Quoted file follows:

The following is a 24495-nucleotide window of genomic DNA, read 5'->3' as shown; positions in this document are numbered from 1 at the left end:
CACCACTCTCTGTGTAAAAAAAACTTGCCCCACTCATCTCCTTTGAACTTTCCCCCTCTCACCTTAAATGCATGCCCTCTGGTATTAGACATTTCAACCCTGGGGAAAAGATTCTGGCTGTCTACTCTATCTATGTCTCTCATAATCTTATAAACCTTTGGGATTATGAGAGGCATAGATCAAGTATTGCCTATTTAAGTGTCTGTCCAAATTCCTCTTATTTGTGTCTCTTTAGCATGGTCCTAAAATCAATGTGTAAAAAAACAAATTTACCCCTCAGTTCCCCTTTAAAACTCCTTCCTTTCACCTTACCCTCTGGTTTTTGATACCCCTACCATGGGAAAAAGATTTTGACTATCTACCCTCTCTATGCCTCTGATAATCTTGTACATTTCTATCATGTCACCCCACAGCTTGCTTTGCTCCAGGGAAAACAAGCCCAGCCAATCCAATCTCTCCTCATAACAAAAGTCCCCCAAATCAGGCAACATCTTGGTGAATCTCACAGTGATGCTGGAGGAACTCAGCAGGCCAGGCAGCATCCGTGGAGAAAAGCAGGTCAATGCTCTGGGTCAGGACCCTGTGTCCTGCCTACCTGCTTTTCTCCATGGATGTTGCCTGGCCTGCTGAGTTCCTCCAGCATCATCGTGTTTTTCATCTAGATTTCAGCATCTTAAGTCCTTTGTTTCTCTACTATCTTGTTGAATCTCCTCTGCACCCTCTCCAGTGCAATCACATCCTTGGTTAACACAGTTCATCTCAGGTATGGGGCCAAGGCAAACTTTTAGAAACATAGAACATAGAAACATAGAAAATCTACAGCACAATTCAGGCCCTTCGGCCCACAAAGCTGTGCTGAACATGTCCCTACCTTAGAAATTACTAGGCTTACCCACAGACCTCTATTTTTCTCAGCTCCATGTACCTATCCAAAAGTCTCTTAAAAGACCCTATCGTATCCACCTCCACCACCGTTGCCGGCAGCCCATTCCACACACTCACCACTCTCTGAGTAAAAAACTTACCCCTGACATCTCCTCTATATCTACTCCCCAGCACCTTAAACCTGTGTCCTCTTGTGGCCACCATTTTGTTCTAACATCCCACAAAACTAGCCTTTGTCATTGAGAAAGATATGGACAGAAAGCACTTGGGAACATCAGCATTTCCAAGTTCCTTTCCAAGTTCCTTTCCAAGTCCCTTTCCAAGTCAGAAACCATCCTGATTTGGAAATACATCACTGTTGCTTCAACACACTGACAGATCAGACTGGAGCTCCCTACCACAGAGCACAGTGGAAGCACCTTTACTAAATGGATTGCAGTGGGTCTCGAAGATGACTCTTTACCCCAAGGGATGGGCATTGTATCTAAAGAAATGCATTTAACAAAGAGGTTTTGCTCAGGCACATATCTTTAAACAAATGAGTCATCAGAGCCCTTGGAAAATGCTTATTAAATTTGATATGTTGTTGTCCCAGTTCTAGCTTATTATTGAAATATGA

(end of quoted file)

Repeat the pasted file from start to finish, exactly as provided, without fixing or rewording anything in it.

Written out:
The following is a 24495-nucleotide window of genomic DNA, read 5'->3' as shown; positions in this document are numbered from 1 at the left end:
CACCACTCTCTGTGTAAAAAAAACTTGCCCCACTCATCTCCTTTGAACTTTCCCCCTCTCACCTTAAATGCATGCCCTCTGGTATTAGACATTTCAACCCTGGGGAAAAGATTCTGGCTGTCTACTCTATCTATGTCTCTCATAATCTTATAAACCTTTGGGATTATGAGAGGCATAGATCAAGTATTGCCTATTTAAGTGTCTGTCCAAATTCCTCTTATTTGTGTCTCTTTAGCATGGTCCTAAAATCAATGTGTAAAAAAACAAATTTACCCCTCAGTTCCCCTTTAAAACTCCTTCCTTTCACCTTACCCTCTGGTTTTTGATACCCCTACCATGGGAAAAAGATTTTGACTATCTACCCTCTCTATGCCTCTGATAATCTTGTACATTTCTATCATGTCACCCCACAGCTTGCTTTGCTCCAGGGAAAACAAGCCCAGCCAATCCAATCTCTCCTCATAACAAAAGTCCCCCAAATCAGGCAACATCTTGGTGAATCTCACAGTGATGCTGGAGGAACTCAGCAGGCCAGGCAGCATCCGTGGAGAAAAGCAGGTCAATGCTCTGGGTCAGGACCCTGTGTCCTGCCTACCTGCTTTTCTCCATGGATGTTGCCTGGCCTGCTGAGTTCCTCCAGCATCATCGTGTTTTTCATCTAGATTTCAGCATCTTAAGTCCTTTGTTTCTCTACTATCTTGTTGAATCTCCTCTGCACCCTCTCCAGTGCAATCACATCCTTGGTTAACACAGTTCATCTCAGGTATGGGGCCAAGGCAAACTTTTAGAAACATAGAACATAGAAACATAGAAAATCTACAGCACAATTCAGGCCCTTCGGCCCACAAAGCTGTGCTGAACATGTCCCTACCTTAGAAATTACTAGGCTTACCCACAGACCTCTATTTTTCTCAGCTCCATGTACCTATCCAAAAGTCTCTTAAAAGACCCTATCGTATCCACCTCCACCACCGTTGCCGGCAGCCCATTCCACACACTCACCACTCTCTGAGTAAAAAACTTACCCCTGACATCTCCTCTATATCTACTCCCCAGCACCTTAAACCTGTGTCCTCTTGTGGCCACCATTTTGTTCTAACATCCCACAAAACTAGCCTTTGTCATTGAGAAAGATATGGACAGAAAGCACTTGGGAACATCAGCATTTCCAAGTTCCTTTCCAAGTTCCTTTCCAAGTCCCTTTCCAAGTCAGAAACCATCCTGATTTGGAAATACATCACTGTTGCTTCAACACACTGACAGATCAGACTGGAGCTCCCTACCACAGAGCACAGTGGAAGCACCTTTACTAAATGGATTGCAGTGGGTCTCGAAGATGACTCTTTACCCCAAGGGATGGGCATTGTATCTAAAGAAATGCATTTAACAAAGAGGTTTTGCTCAGGCACATATCTTTAAACAAATGAGTCATCAGAGCCCTTGGAAAATGCTTATTAAATTTGATATGTTGTTGTCCCAGTTCTAGCTTATTATTGAAATATGA